The competition for places makes applying to business school a stressful process, but one element of MBA admissions that is universally dreaded by applicants is: waitlisting.
Being placed on the waitlist means you are in limbo between being admitted and rejection. It means the admissions team likes your application, but not enough to offer you a place — yet.
Business schools use waitlisting to hedge their bets while they wait to see who applies in later selection rounds, according to Chioma Isiadinso, founder of the Expartus admissions consulting firm and former admissions board member at Harvard Business School (HBS).
Since not everyone who is admitted to a school will accept the offer, admissions teams can replace them with a waitlisted candidate, which is good for a school’s “yield”, she says. The benchmark for showing which proportion of students accept an admissions offer, yield is important because it serves as a popularity index for prospective students.
Because there is limited space in each MBA class, admissions teams also use waitlisting to balance out their incoming cohort by nationality, gender, career aspirations et al. “If a candidate is placed on the waitlist, probably it’s because there is another admitted candidate with a similar background already,” says Anna Farrus, MBA admissions director at IMD in Switzerland.
“Every year we have candidates who are unable to join our program due to significant changes in their personal circumstances, and at this point we will find the person in the waitlist with a similar background to fill that place,” she says.
Has your MBA application been waitlisted? You’re still ‘in the game’
While challenging, being on the waitlist is a dynamic process, and plenty of waitlisted candidates are admitted to schools, often in every selection round.
Being waitlisted is not always a judgement on the quality of your application, or lack thereof, says Shari Hubert, associate dean for admissions at Duke University’s Fuqua School of Business. “It can depend on the strength of the applicant pool, which is outside of your scope of control,” she says.
Duke Fuqua may waitlist candidates because they want more information on them. “There may be an area of your application that isn’t as strong as the rest, or an area where you weren’t able to fully tell your story within the space provided,” says Hubert.
Indeed, waitlisted applicants “are still in the game”, says Esther Magna, principal at Stacy Blackman Consulting (SBC), which advises MBA applicants.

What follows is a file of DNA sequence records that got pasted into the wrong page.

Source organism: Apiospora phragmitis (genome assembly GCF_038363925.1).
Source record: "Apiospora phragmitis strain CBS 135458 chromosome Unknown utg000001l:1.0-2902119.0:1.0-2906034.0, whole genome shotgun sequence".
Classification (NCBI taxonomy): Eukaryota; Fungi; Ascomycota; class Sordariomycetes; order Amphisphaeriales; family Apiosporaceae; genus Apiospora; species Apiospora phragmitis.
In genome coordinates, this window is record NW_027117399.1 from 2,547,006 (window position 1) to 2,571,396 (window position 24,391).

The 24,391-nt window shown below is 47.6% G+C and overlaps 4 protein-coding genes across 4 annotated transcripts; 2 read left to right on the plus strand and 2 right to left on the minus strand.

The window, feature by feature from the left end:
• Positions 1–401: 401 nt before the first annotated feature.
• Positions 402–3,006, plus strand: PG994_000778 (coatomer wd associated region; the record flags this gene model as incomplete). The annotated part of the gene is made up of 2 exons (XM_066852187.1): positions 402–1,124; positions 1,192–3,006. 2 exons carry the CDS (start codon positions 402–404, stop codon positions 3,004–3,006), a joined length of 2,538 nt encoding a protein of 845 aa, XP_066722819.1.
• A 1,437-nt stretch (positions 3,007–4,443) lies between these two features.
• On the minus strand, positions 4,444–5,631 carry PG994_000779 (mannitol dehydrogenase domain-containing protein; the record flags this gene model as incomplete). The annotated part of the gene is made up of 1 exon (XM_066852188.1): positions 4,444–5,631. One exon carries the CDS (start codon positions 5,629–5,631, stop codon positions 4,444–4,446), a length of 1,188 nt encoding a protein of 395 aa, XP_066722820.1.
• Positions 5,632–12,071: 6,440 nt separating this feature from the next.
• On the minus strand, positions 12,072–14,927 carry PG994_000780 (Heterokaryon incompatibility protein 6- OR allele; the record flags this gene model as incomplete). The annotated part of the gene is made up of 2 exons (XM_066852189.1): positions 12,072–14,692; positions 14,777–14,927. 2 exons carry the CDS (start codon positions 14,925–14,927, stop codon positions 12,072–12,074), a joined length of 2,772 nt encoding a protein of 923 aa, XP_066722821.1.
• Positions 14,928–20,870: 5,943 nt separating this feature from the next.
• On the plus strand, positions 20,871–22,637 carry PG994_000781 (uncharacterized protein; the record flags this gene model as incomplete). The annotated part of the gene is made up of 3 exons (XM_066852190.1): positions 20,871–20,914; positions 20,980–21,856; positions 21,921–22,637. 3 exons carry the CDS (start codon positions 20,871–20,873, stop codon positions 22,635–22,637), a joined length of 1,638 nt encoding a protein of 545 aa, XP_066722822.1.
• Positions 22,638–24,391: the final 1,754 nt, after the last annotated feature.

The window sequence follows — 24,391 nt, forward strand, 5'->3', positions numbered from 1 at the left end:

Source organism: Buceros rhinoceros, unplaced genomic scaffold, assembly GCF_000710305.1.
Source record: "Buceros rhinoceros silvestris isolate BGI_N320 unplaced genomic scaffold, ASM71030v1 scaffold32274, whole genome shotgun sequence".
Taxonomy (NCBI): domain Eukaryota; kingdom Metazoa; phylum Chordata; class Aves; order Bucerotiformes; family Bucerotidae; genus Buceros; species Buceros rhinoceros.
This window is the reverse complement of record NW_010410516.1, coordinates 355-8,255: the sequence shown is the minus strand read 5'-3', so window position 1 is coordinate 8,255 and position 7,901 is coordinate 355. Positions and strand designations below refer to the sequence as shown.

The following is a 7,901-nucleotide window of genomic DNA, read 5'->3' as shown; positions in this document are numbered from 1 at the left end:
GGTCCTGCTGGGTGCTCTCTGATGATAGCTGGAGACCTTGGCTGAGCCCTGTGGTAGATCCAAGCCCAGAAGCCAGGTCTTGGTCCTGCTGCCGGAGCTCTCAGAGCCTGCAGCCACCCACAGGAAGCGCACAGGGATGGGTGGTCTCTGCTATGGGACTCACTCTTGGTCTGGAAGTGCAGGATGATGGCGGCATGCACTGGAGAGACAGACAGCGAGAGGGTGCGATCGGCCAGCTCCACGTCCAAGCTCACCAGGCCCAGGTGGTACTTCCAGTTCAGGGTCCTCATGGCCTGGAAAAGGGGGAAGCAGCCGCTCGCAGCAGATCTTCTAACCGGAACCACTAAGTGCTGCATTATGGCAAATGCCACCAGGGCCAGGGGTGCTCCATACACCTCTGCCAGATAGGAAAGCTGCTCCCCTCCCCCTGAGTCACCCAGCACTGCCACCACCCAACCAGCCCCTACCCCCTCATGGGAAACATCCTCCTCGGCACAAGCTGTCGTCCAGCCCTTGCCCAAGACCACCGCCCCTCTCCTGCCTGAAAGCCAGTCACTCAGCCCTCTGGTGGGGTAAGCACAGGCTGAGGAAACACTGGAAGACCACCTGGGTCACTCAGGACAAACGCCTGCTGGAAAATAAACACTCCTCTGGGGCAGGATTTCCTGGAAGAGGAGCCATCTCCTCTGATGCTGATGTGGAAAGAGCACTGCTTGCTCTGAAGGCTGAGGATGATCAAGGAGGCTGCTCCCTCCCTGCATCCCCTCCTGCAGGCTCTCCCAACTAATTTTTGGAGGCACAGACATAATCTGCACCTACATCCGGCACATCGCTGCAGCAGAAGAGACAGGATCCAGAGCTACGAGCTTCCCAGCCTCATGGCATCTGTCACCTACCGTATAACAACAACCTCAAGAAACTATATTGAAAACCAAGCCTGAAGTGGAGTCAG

There are steps waitlisted candidates can take to boost their chances of being accepted. Most schools publish guidelines on what new information they will accept from waitlisted applicants, and this is a good place to start — Duke Fuqua hosts webinars for waitlisted candidates.
Magna advises applicants to discover the weakness of their application, such as a low GMAT score or essays that fail to demonstrate leadership, that could make the admissions team hesitant to offer them a place. “Identify them and take action on them,” she says. “A promotion, raise, or an award is almost always a useful piece of information to share.”
Demonstrating a commitment to the school can also help. One of SBC’s clients, who applied to Duke Fuqua, turned a waitlist decision into an admissions offer by sending the admissions team a photo of his child wearing a Fuqua shirt. “Some programs are ‘suckers’ for kids,” Magna says, though she warns that this won’t work for all schools.
Hubert encourages the sharing of updates with the admissions team about interactions with the business school’s community. “This could include insights gained through a campus visit, connections an applicant has made with current students or alumni, or events they have attended,” she says. “Waitlisted candidates can demonstrate their interest and sincere desire to attend,” she adds. “It can make a difference.”
Isiadinso, at Expartus, says that student and alumni recommendations can be helpful, but they need to know you well and offer new and compelling information. “It is important that the candidate knows the school really well and highlights how they can fit and contribute,” she says. “Leveraging students can go a long way.”
One of her firm’s clients was waitlisted by HBS because she was young and did not have a great deal of work experience. A letter from a recommender to the admissions team, that reiterated the work impact and achievements the client had, helped her secure a place on the MBA.
But don’t make yourself a nuisance by harassing the waitlist manager, Isiadinso says. “An email confirming your acceptance and then a detailed and strategic email after you’ve identified what is missing in your application makes sense,” she says. “Checking in every week will only annoy the waitlist manager and land your application in the reject bin.”